He figures that the manufacturing jobs are probably gone forever to places where wages are lower, and that all the dams eventually will come down and a new economy will emerge, although he doesn't say just what that economy will look like.
"I can't see how a free-flowing river isn't going to be the best thing that ever happened to The Dalles," Swain said before hopping into a boat, motoring up to the dam's outflow and jumping into the current to begin his day's swim.
Swain discovered the Columbia relatively late in his life. Raised in New York and Massachusetts, he first saw the river on a 1997 visit to Oregon and became fascinated with the Columbia's beauty, pollution, dams and significance to local Indians.
After moving to Portland in 1999, he read books about the river, studied maps of its course and talked about it — constantly — to friends and family.
"I was stuck on the topic and the unspoken question was, 'What is it going to take to work through this river thing?' " Swain said.
In October 2000, he decided it would take a swim. He already was a veteran of a 210-mile swim of the Lower Connecticut River in 1996; that helped boost his confidence in tackling the much-longer Columbia.
But it still took more than two years of training to prepare for the swim. Swain worked out on land and swam in pools and river stretches near Portland.
He also had to figure out how to finance the trip. His early fund-raising efforts fell short, and he ended up on a slender budget of about $26,000 — money that came from savings, T-shirt sales, donations and the money he earns from some speaking engagements. Corporate sponsors have helped with wet suits, phone services and other equipment, and he generally finds lodging in the homes of supporters he meets along the way.
The swim began in Columbia Lake, British Columbia, a river headwaters fed by springs. In undammed early stretches of the river, Swain says he was aided by currents of 1 to 2 mph.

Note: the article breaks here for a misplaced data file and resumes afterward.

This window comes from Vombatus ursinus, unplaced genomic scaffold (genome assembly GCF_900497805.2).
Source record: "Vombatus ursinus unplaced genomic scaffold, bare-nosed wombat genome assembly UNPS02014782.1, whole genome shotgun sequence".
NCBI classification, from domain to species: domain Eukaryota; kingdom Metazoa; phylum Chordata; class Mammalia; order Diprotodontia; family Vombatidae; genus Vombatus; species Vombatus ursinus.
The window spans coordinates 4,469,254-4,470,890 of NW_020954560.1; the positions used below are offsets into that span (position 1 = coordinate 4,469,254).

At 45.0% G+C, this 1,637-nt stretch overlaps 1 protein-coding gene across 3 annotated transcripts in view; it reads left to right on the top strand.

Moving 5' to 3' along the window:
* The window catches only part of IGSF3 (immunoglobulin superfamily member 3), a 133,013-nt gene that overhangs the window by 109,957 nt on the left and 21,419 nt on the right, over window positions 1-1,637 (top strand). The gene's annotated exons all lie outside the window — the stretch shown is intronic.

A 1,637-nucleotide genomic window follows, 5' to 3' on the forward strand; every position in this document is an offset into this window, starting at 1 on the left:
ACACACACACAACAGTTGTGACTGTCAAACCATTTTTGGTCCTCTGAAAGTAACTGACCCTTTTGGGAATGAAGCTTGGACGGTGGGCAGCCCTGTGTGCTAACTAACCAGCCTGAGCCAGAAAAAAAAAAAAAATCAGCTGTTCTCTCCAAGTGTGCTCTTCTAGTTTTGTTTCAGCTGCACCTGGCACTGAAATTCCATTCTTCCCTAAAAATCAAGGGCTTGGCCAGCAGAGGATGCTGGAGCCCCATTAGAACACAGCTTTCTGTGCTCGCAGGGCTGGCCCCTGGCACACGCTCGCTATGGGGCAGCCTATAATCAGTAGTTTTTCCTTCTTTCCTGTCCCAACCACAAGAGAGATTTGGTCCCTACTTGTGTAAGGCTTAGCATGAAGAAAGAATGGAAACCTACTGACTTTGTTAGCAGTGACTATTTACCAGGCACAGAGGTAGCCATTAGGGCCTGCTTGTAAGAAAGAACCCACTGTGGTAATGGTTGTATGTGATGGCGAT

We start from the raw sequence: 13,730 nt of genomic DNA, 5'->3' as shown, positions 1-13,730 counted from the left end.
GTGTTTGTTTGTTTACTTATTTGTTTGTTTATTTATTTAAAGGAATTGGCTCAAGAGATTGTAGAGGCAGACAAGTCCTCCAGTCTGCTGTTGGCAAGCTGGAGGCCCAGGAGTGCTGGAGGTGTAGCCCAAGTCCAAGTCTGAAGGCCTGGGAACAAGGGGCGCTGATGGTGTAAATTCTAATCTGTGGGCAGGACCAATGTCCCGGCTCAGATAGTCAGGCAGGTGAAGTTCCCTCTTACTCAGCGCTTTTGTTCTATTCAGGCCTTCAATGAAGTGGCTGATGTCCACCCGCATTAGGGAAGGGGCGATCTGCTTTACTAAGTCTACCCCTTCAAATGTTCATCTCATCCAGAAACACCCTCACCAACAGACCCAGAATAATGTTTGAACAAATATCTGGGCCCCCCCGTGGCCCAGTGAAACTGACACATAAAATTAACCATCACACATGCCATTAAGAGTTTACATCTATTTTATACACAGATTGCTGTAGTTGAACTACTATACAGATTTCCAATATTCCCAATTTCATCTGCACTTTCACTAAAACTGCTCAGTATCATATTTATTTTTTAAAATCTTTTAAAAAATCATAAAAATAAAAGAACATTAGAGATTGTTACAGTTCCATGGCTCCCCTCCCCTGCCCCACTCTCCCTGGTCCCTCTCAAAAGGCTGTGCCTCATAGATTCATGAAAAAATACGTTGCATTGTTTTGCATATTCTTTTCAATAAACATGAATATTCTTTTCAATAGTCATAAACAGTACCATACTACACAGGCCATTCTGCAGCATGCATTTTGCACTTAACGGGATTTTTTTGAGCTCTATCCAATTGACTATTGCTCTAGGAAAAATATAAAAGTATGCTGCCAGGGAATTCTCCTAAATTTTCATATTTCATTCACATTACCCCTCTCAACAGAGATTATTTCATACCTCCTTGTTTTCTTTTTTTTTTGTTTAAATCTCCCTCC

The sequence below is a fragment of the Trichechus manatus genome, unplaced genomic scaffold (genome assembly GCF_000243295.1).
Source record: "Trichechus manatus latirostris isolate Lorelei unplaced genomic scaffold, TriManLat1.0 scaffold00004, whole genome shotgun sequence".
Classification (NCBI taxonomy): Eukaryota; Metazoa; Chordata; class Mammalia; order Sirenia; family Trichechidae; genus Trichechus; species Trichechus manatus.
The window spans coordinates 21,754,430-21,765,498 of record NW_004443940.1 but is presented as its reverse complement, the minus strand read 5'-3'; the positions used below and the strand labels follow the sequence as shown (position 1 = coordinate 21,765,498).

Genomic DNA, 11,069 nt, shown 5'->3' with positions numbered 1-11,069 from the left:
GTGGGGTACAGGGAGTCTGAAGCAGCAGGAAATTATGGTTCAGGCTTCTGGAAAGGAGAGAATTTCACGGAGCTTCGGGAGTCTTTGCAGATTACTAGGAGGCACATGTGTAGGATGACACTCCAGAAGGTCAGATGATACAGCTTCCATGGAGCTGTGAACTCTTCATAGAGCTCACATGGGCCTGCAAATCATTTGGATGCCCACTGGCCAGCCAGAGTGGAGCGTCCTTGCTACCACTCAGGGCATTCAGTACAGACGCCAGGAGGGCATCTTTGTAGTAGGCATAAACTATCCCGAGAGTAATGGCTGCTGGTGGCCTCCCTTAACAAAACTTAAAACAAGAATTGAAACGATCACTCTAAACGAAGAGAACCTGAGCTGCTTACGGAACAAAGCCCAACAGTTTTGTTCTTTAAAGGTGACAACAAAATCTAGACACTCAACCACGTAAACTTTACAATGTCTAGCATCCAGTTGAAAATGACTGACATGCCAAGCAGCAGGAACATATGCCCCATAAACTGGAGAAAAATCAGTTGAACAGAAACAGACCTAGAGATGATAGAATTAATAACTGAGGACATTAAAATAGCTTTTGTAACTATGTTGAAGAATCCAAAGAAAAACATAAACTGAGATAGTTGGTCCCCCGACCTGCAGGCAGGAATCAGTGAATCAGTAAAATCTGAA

But the first few of the 14 dams on the main stem are used for storage and create long stretches of slack water that he had to slog through with no benefit of current. It was slow going, and by December, some doubted whether he would reach the ocean as he shuttled back and forth in his down time to Portland to visit his wife and young daughter.
"Swain is now so low on money and behind schedule that a Vegas bookie wouldn't dare offer odds on when or even if it will happen," Spokesman-Review columnist Doug Clark wrote Dec. 13. "... There are dumber ways to make a name for yourself, I suppose. No one has ever pushed a macadamia nut with his nose to the top of Mount Rainier, for example."
But Swain's perseverance through the winter also won respect.
Tom Louie of the Confederated Tribes of the Colville recalls how Swain showed up at his house on a January evening after a swim through a snowstorm pushed by a stiff north wind.
Louie helped arrange for Swain to use a houseboat — rather than a small open Zodiac — for his January escort boat, and is planning tribal celebrations to help welcome Swain as he approaches the river mouth.
"My first impression of Christopher was that he was half-crazy, but then I listened to his story — and what he is trying to do to clean up the river," Louie said. "And that pollution is something that has bothered me for years.
"He just inspired me a whole lot."